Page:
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Big Tesla Coil

Discussion in 'Electronic Design' started by Dirk Bruere at NeoPax, Oct 12, 2009.

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  1. When a streamer terminates in the air, current flowing through it flows
    through capacitance between the streamer and ground. I have seen this
    effect before, while playing with homebrew Tesla coils.

    One effect that is my usual experience with solid state Tesla coils
    (ones oscillating continuously, especially) is that I get very intense
    corona. The capacitance between the corona and ground (or between corona
    on a nearby grounded point and the coil) is sufficient to pass current of
    a significant fraction of a milliamp to even milliamps. I was able to
    ignite paper with that intense corona. In some situations, current
    flowing through this corona concentrates into streamers.

    One thing I noticed in the video was that streamers going nowhere were
    not as bright as sparks that were hitting something.

    - Don Klipstein ()
  2. amdx

    amdx Guest

    I don't know, but check out the music made by the arcs.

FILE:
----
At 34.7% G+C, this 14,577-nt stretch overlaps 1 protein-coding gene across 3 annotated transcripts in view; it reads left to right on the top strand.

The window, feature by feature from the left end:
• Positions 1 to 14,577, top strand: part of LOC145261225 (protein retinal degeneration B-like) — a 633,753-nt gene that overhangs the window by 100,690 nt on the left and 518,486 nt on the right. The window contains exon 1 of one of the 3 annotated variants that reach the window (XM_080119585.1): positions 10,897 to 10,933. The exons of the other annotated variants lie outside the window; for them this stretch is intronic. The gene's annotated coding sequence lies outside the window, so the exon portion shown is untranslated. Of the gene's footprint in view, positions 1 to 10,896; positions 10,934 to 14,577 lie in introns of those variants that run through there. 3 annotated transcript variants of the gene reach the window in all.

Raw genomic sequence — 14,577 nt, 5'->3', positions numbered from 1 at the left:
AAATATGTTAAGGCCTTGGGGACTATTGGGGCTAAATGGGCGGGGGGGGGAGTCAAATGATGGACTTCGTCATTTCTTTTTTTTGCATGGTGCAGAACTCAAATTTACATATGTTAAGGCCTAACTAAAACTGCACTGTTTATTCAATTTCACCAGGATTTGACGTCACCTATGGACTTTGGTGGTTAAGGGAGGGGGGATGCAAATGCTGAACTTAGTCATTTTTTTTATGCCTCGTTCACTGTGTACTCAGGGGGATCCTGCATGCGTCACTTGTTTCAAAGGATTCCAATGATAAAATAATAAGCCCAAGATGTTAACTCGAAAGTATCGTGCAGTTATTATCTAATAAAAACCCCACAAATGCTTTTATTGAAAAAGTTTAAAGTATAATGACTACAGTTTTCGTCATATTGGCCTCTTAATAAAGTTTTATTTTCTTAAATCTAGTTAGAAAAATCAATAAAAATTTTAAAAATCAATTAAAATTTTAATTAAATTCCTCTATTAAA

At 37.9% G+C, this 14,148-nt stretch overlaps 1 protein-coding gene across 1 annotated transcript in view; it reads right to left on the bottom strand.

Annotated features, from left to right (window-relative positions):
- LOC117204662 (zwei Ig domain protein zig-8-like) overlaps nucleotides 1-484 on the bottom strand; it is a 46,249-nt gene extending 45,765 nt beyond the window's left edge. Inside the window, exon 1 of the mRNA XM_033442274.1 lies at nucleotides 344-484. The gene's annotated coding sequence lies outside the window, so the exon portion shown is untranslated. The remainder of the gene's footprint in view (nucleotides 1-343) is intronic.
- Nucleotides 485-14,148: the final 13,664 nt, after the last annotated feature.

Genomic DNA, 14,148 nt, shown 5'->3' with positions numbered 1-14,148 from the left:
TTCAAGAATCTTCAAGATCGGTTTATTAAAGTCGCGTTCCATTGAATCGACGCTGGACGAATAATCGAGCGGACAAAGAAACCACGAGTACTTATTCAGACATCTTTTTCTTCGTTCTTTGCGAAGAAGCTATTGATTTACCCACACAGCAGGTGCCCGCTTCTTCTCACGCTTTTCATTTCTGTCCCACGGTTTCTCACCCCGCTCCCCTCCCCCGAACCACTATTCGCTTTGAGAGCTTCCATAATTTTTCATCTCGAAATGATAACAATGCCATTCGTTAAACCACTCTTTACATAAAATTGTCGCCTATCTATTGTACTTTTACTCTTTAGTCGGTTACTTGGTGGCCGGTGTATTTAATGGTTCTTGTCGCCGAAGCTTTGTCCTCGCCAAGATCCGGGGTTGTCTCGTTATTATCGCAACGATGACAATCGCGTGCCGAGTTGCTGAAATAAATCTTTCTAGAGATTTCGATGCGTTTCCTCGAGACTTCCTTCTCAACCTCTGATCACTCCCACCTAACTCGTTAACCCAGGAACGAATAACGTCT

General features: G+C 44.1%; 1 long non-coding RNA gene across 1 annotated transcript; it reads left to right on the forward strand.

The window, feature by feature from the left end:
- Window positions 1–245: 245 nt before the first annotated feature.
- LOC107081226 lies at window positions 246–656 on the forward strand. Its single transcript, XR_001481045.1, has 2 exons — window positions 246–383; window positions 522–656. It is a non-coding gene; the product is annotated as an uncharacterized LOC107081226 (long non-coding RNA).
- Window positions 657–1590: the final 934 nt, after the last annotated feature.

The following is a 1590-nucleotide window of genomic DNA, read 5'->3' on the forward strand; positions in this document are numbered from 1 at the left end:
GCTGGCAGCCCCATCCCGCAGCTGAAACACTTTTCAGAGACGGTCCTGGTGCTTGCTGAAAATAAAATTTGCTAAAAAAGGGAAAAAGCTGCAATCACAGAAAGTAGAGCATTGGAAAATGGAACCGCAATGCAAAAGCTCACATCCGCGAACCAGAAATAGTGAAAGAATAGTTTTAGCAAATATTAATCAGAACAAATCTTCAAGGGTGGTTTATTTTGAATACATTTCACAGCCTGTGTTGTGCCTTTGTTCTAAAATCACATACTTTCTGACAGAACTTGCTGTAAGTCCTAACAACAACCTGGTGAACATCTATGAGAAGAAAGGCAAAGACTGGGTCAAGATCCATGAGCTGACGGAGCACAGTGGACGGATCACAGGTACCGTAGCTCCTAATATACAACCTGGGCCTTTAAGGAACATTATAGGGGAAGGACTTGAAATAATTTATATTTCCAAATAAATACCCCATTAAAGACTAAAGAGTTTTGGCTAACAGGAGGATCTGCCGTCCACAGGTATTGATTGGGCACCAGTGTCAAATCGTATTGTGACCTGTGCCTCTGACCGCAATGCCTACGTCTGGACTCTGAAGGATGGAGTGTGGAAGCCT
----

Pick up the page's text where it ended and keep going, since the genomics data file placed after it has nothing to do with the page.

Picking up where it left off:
3. So, what happens if you get hit by one of those streamers?
    Burns I would guess, but does the high frequency prevent you getting

    Dirk - Transcendence UK - A UK political party - Occult Talk Show
  4. Rich Grise

    Rich Grise Guest

    I once saw a guy standing on top of a big Tesla coil, about 4' tall by
    about 18" diameter, and showed streamers from his fingertips. He did
    have kind of a grimace on his face, like it hurt a bit.

  5. Rich Grise

    Rich Grise Guest

    They're coronas.

    Hope This Helps!
  6. I would not count on it. A coil that size may have a rather low
    resonant frequency.

    Furthermore, my experience is that sometimes Tesla coils can shock. The
    capacitance of the top of the secondary can discharge with the oscillation
    stalling, resulting in a pulse with some DC and broadband low frequency
    component. The top of that big coil looks to me to have capacitance of
    several 10's of picofarads, discharging when its voltage reaches maybe a
    couple megavolts. This sounds to me like a fairly nasty shock.

    - Don Klipstein ()
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